Consistent with this year’s AAA theme, “Evidence, Accident, Discovery”, this panel highlights questions for anthropologists conducting mental health and other disability research.  First, how anthropologists face challenges in obtaining IRB approval for our research and how we obtain high-quality data while adhering to high ethical standards?  In the case of uneven balances of power between ethnographer and participant, the panel asks how we can envision our relationships with vulnerable people and populations? This panel also examines the obligations that anthropologists have to our participants, from prevention of harm during the course of research to ensuring the results of our research also do not cause harm, and perhaps can be used to reduce vulnerability.

Papers relevant to this panel might discuss IRB requirements to conduct ethnographic research among people with mental illnesses; whether ethical obligations to participants with mental illnesses differ from those we might hold to other participants; and the challenges of complying with IRB while in the field.

Abstracts are limited to 250 words, and are due to Shir Lerman ([email protected]) and Olivia Marcus ([email protected]) by March 5, 2016.

CFP for ASA 2016 (Durham, UK) – Living histories, making futures: Temporality and young lives

ASA 2016 conference – Association of Social Anthropologists of the UK and Commonwealth

University of Durham, UK, 4-7 July 2016

Living histories, making futures: Temporality and young lives

Convenors 

Sarah Winkler-Reid (Newcastle University), Ditte Strunge Sass (Mahidol University International College), Camilla Morelli (University of Bristol)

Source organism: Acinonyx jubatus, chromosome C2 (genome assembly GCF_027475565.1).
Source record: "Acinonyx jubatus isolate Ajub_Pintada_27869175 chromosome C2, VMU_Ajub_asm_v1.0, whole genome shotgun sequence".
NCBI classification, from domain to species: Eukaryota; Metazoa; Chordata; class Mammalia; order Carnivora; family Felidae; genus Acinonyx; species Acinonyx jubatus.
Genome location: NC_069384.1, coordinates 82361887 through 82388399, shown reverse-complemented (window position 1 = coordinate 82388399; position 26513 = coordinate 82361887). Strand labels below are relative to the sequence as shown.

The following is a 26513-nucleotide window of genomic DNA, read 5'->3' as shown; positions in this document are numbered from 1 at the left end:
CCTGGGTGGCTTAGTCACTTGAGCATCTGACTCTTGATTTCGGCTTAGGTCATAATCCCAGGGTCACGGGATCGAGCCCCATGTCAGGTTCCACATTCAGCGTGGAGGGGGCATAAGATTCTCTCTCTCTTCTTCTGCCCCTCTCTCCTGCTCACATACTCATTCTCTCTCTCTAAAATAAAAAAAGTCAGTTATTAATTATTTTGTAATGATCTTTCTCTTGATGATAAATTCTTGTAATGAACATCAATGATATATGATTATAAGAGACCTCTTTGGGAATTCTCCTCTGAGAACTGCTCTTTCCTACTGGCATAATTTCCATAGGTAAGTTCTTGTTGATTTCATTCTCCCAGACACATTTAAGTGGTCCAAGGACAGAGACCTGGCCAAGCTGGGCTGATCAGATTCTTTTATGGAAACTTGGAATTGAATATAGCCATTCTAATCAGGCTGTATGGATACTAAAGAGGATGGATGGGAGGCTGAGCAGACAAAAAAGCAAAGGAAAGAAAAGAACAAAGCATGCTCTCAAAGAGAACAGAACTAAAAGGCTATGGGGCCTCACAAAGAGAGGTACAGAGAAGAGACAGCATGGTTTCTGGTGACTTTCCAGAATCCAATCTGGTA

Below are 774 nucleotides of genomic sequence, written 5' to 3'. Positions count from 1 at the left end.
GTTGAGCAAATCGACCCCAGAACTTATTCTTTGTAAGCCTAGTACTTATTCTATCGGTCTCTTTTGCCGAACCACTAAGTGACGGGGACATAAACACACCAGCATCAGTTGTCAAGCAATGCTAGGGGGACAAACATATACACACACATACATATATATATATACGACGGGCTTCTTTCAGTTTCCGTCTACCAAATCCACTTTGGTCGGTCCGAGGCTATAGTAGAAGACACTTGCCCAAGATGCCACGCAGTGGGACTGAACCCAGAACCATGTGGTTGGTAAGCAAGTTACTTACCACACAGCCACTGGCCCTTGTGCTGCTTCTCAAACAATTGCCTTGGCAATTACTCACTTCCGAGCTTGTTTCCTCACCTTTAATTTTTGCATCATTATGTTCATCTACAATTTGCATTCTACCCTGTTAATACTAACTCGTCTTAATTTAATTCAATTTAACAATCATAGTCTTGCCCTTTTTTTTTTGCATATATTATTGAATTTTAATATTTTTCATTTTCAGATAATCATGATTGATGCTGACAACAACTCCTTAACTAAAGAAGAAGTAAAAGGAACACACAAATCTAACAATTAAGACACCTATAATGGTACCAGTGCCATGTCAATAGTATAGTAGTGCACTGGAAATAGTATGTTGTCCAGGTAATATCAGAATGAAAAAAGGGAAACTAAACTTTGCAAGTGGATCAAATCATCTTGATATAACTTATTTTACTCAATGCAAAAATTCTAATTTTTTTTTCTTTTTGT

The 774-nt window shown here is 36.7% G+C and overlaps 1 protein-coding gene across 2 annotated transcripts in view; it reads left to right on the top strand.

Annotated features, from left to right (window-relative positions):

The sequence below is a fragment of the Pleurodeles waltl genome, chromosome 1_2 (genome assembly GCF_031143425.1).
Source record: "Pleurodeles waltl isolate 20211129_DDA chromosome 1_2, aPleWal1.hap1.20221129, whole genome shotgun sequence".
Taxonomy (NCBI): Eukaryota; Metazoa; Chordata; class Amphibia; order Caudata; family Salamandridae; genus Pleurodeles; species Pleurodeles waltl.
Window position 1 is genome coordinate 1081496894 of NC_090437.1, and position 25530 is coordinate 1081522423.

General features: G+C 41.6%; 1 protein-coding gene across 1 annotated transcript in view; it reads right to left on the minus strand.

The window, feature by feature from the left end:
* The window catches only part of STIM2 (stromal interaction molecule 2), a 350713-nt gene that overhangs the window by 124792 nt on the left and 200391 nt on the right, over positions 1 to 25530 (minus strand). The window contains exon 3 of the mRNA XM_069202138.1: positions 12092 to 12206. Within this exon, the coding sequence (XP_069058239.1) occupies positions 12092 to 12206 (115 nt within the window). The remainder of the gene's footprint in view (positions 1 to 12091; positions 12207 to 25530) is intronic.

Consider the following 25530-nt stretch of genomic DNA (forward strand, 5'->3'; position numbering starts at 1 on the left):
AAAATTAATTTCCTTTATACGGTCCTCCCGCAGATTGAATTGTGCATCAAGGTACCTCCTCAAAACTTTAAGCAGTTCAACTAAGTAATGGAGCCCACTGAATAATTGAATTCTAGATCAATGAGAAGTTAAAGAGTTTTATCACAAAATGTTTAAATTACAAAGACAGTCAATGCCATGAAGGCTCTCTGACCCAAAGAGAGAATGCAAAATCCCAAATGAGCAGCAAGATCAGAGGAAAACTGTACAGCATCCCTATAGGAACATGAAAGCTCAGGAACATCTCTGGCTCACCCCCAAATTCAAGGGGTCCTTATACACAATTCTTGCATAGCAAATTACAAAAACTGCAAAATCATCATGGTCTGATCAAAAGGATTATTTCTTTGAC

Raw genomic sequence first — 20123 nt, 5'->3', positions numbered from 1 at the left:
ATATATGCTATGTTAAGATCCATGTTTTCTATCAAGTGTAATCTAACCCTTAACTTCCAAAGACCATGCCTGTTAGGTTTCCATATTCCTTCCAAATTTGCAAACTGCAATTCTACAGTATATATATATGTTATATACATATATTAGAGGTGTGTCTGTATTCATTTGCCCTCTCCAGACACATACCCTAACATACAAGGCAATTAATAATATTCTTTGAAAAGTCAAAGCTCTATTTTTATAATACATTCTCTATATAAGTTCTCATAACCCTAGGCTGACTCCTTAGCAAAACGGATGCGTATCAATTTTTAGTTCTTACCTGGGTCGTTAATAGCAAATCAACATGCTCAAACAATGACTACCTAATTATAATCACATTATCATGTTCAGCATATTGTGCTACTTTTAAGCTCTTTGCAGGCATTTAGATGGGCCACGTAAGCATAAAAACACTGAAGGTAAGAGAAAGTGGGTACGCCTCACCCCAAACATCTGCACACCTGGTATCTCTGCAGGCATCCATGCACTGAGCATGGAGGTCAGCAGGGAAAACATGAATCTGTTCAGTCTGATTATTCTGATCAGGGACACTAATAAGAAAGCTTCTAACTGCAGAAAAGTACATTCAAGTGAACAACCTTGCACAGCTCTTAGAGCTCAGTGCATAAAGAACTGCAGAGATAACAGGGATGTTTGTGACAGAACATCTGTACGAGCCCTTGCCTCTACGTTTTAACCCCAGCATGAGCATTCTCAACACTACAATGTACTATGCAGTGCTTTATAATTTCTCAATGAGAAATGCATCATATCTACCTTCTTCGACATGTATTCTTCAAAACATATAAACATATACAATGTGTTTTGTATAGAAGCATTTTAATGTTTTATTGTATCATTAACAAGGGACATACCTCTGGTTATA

Short Abstract

This panel examines the temporal dimensions of young lives, both in terms of how young people construct their life-trajectories and future selves; and how they experience, discuss, reflect and mobilise personal local, national or global histories and memories.

Long Abstract

Children and young people often symbolise both hope and anxiety in public discourses about the future. Since the 1990s, an increasing number of anthropologists have sought to study children and young people in their own right, rather than as adults-in-the-making or societal symbols. However, as scholars have noted, this leads to a tendency to disconnect young people from the generational relations in which they are embedded (Cole 2004), while on the other hand, the focus on the ‘now-ness’ of youth action can overlook the temporal dimensions of experience (Ansell et al 2014). This panel considers how different temporalities intersect at the level of childhood and youth. It examines how children and young people prepare the ground for their future selves and life-trajectories by mediating between desires, hopes and aspirations for the future on one side; and the social and political-economic constraints informed by previous generations on the other. What are the aspects of continuity and transformation in this process? How can we understand young people’s learning as both an act of creativity, and as the result of past actions and collective histories?